Newswise — ROSEMONT, Ill. (October 12, 2022) —Thanks to the internet, we have the world at our fingertips, and with just a few clicks, we can easily enter our medical symptoms into websites and apps to self-diagnose illnesses. However, a new article published in the Journal of the American Academy of Dermatology reveals that online symptom checkers are often inaccurate in identifying skin rashes.
“While trying to diagnose your rash with online symptom checkers can seem like a time and money saver, your health may be worth a trip to a dermatologist,” said board-certified dermatologist and study co-author Yul Yang MD, PhD, FAAD. “Prior studies outside of dermatology show that online symptom checkers are not very accurate. This is very concerning because inaccurate diagnoses can result in delayed or improper treatment.”
The study measured the ability of 8 well-known symptom checkers to correctly diagnose 15 different skin rashes in adults and children based on information provided by three board-certified dermatologists. The rashes ranged from very common conditions like pediatric atopic dermatitis, psoriasis and rosacea, to less common conditions like dermatitis herpetiformis, erythema nodosum and lichen sclerosus.
The symptom checkers correctly diagnosed skin rashes in only 37 of 120 (30.8%) entries. Although the tested symptom checkers were more accurate in diagnosing pediatric atopic dermatitis (75%) and shingles (62.5%), no symptom checker correctly diagnosed dermatitis herpetiformis. Additionally, only one symptom checker correctly identified erythema nodosum, hidradenitis suppurativa, lichen sclerosus, or perioral dermatitis.
“The study showed that symptom checkers have poor accuracy in diagnosing skin rashes because they don’t always ask about patients’ relevant medical history and not enough data is available to make accurate diagnoses,” said Dr. Yang. “The use of online symptom checkers can be harmful for patients as they may give the wrong diagnosis, which would worsen the patient’s pain and suffering, and delay necessary medical care.”
Dermatologists treat more than 3,000 conditions that affect the skin, hair, and nails. Skin diseases are especially common and affect one in four Americans each year.
“Whether it’s rashes, acne, wrinkles, or melanoma, skin issues can have a serious impact on your health and well-being,” said Dr. Yang. “Even if the condition is not life-threatening, it may reduce a person’s quality of life, causing extreme discomfort, loss of sleep, poor self-image, depression, lost productivity, and even permanent disfigurement. What seems like a simple rash might be a sign of an underlying internal disease. For example, an itchy rash could be hives, scabies, or a skin reaction called contact dermatitis, or even the first sign of kidney or liver failure. Since every disease requires a different treatment, your dermatologist knows what to look for to make sure you get the right treatment for you and your skin.”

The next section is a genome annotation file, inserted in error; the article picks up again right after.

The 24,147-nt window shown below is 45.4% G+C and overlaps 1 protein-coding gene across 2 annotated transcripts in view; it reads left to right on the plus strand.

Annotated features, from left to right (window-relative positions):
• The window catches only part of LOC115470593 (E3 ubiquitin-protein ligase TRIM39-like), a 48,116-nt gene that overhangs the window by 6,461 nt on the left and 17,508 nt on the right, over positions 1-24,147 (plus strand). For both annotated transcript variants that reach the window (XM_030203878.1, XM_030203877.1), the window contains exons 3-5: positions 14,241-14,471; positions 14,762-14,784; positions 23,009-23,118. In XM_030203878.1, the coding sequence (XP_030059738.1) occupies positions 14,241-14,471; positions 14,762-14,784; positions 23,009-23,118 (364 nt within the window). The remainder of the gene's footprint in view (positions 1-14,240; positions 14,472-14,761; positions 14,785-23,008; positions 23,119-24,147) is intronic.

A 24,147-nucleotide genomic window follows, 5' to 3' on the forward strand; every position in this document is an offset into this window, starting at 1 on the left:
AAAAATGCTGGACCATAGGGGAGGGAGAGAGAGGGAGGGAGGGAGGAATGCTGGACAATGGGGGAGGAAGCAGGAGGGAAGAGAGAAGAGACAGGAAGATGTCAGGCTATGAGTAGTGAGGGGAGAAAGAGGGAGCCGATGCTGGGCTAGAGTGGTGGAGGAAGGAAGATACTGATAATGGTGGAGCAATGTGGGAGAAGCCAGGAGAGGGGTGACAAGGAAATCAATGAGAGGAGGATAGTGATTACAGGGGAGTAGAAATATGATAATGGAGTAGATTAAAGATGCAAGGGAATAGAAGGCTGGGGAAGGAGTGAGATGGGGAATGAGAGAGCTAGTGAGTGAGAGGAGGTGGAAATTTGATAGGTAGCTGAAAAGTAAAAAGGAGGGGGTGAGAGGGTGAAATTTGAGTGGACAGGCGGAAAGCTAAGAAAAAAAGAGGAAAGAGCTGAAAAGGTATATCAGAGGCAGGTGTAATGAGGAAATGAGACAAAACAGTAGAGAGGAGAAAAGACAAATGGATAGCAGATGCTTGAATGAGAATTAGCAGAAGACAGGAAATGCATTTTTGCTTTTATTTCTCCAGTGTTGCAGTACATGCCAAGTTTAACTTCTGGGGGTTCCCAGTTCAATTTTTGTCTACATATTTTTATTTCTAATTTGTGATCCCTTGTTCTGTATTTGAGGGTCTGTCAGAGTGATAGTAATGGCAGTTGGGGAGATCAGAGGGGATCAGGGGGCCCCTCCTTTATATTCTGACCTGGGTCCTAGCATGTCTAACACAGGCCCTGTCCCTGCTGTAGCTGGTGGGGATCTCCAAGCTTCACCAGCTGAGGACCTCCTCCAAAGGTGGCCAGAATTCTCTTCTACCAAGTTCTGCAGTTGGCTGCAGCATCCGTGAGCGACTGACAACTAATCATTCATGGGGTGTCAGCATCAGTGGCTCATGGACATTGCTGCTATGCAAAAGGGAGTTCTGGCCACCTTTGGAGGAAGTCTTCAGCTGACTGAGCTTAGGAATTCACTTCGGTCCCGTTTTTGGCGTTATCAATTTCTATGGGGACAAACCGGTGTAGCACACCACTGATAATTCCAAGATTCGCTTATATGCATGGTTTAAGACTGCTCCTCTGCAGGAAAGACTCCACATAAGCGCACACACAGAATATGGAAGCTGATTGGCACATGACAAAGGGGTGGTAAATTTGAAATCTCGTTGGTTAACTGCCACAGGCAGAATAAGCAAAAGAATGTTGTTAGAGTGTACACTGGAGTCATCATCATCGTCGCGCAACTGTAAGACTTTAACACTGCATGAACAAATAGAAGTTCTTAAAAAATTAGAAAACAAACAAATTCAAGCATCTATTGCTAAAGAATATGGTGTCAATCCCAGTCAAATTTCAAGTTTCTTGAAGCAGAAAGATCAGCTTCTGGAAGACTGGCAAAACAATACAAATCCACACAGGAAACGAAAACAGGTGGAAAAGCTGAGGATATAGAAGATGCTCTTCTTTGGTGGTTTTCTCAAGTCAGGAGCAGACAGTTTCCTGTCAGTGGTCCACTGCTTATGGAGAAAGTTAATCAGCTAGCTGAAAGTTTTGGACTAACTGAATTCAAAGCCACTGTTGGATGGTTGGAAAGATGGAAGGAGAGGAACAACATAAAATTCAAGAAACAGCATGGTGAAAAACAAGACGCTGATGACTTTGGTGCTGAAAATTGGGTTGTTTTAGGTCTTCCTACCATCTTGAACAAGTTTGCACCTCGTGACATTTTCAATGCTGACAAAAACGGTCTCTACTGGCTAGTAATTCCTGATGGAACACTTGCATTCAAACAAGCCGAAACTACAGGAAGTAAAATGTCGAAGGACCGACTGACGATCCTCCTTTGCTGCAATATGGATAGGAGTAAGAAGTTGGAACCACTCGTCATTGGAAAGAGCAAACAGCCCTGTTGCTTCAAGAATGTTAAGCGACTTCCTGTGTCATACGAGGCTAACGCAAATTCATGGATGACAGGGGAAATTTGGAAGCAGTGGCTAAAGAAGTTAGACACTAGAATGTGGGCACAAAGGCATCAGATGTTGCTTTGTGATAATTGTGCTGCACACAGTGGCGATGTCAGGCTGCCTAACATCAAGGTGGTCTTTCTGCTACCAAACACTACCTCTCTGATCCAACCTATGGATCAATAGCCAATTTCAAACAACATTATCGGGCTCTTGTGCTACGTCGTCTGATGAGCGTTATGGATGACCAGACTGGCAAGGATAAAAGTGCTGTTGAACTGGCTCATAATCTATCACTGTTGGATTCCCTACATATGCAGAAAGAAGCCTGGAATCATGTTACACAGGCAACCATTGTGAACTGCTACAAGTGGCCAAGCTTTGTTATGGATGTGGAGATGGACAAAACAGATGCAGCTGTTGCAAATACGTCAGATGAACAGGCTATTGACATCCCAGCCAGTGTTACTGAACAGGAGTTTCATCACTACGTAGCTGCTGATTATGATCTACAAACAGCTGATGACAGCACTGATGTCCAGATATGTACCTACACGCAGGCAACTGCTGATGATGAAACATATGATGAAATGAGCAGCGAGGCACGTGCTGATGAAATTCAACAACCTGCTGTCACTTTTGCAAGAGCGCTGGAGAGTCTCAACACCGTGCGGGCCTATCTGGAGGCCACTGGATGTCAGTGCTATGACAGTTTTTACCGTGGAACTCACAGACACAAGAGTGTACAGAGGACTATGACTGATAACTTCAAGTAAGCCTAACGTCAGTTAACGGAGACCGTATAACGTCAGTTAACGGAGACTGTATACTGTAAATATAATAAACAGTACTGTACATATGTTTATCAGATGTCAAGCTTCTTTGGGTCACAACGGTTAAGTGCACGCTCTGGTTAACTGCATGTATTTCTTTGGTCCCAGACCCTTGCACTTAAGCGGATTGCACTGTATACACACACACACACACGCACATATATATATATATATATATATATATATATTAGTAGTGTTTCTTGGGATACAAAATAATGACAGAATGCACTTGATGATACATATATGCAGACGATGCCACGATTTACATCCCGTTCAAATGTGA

Skin conditions may also be linked with other diseases. For example, people living with psoriasis have a higher risk of developing high blood pressure, unhealthy cholesterol, and diabetes, which cannot be diagnosed with a symptom checker.
“With widespread use of online health information, it’s important to know that symptom checkers may not be currently useful for the diagnosis of skin rashes,” said Dr. Yang. “These symptom checkers shouldn’t take the place of seeing a board-certified dermatologist.”
If you have concerns about your skin, contact a board-certified dermatologist. To find a board-certified dermatologist in your area, visit aad.org/findaderm.
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About the AAD
Headquartered in Rosemont, Ill., the American Academy of Dermatology, founded in 1938, is the largest, most influential, and most representative of all dermatologic associations. With a membership of more than 20,000 physicians worldwide, the AAD is committed to: advancing the diagnosis and medical, surgical and cosmetic treatment of the skin, hair and nails; advocating high standards in clinical practice, education, and research in dermatology; and supporting and enhancing patient care for a lifetime of healthier skin, hair and nails. For more information, contact the AAD at (888) 462-DERM (3376) or aad.org. Follow the AAD on Facebook (American Academy of Dermatology), Twitter (@AADskin), Instagram (@AADskin1), or YouTube (AcademyofDermatology).
The Journal of the American Academy of Dermatology is the most widely read dermatology journal in the world, according to Kantar Media. JAAD was the first most-cited dermatology journal in 2021, according to impact factor rankings from Clarivate’s Journal Citation Reports (JCR) Web of Science Group. JAAD also has two open-access companion titles: JAAD Case Reports and JAAD International. Follow @JAADJournals on Facebook, Twitter, and Instagram.
Editor’s note: The AAD does not promote or endorse any products or services. This content is intended as editorial content and should not be embedded with any paid, sponsored or advertorial content as it could be perceived as an AAD endorsement.
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Journal of the American Academy of Dermatology
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